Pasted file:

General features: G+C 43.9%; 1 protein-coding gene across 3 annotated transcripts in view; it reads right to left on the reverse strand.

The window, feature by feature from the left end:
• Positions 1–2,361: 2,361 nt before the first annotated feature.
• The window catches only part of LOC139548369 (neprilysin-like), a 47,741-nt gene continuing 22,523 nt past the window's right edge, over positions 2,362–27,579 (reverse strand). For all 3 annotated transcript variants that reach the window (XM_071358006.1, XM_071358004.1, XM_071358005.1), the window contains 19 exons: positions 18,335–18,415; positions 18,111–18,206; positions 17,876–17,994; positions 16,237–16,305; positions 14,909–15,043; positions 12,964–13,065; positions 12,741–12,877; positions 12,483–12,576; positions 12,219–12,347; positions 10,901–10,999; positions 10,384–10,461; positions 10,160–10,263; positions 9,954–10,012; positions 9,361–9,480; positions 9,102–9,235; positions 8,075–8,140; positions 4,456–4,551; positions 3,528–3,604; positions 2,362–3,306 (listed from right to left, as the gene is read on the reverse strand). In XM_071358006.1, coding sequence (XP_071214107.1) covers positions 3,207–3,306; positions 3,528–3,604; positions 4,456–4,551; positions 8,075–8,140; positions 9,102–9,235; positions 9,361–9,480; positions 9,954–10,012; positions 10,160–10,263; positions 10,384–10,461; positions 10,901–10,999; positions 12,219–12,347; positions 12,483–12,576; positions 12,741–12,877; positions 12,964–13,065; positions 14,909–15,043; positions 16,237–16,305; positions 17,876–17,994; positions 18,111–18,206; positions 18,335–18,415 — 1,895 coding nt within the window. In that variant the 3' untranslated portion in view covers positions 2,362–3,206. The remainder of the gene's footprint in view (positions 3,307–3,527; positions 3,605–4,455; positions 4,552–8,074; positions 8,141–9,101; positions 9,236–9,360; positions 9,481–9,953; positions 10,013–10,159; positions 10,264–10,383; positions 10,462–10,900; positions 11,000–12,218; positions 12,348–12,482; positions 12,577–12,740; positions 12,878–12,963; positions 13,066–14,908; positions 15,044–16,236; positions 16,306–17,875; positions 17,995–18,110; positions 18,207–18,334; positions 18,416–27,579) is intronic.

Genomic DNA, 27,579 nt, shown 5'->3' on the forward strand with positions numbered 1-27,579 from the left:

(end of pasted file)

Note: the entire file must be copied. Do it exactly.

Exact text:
General features: G+C 43.9%; 1 protein-coding gene across 3 annotated transcripts in view; it reads right to left on the reverse strand.

The window, feature by feature from the left end:
• Positions 1–2,361: 2,361 nt before the first annotated feature.
• The window catches only part of LOC139548369 (neprilysin-like), a 47,741-nt gene continuing 22,523 nt past the window's right edge, over positions 2,362–27,579 (reverse strand). For all 3 annotated transcript variants that reach the window (XM_071358006.1, XM_071358004.1, XM_071358005.1), the window contains 19 exons: positions 18,335–18,415; positions 18,111–18,206; positions 17,876–17,994; positions 16,237–16,305; positions 14,909–15,043; positions 12,964–13,065; positions 12,741–12,877; positions 12,483–12,576; positions 12,219–12,347; positions 10,901–10,999; positions 10,384–10,461; positions 10,160–10,263; positions 9,954–10,012; positions 9,361–9,480; positions 9,102–9,235; positions 8,075–8,140; positions 4,456–4,551; positions 3,528–3,604; positions 2,362–3,306 (listed from right to left, as the gene is read on the reverse strand). In XM_071358006.1, coding sequence (XP_071214107.1) covers positions 3,207–3,306; positions 3,528–3,604; positions 4,456–4,551; positions 8,075–8,140; positions 9,102–9,235; positions 9,361–9,480; positions 9,954–10,012; positions 10,160–10,263; positions 10,384–10,461; positions 10,901–10,999; positions 12,219–12,347; positions 12,483–12,576; positions 12,741–12,877; positions 12,964–13,065; positions 14,909–15,043; positions 16,237–16,305; positions 17,876–17,994; positions 18,111–18,206; positions 18,335–18,415 — 1,895 coding nt within the window. In that variant the 3' untranslated portion in view covers positions 2,362–3,206. The remainder of the gene's footprint in view (positions 3,307–3,527; positions 3,605–4,455; positions 4,552–8,074; positions 8,141–9,101; positions 9,236–9,360; positions 9,481–9,953; positions 10,013–10,159; positions 10,264–10,383; positions 10,462–10,900; positions 11,000–12,218; positions 12,348–12,482; positions 12,577–12,740; positions 12,878–12,963; positions 13,066–14,908; positions 15,044–16,236; positions 16,306–17,875; positions 17,995–18,110; positions 18,207–18,334; positions 18,416–27,579) is intronic.

Genomic DNA, 27,579 nt, shown 5'->3' on the forward strand with positions numbered 1-27,579 from the left: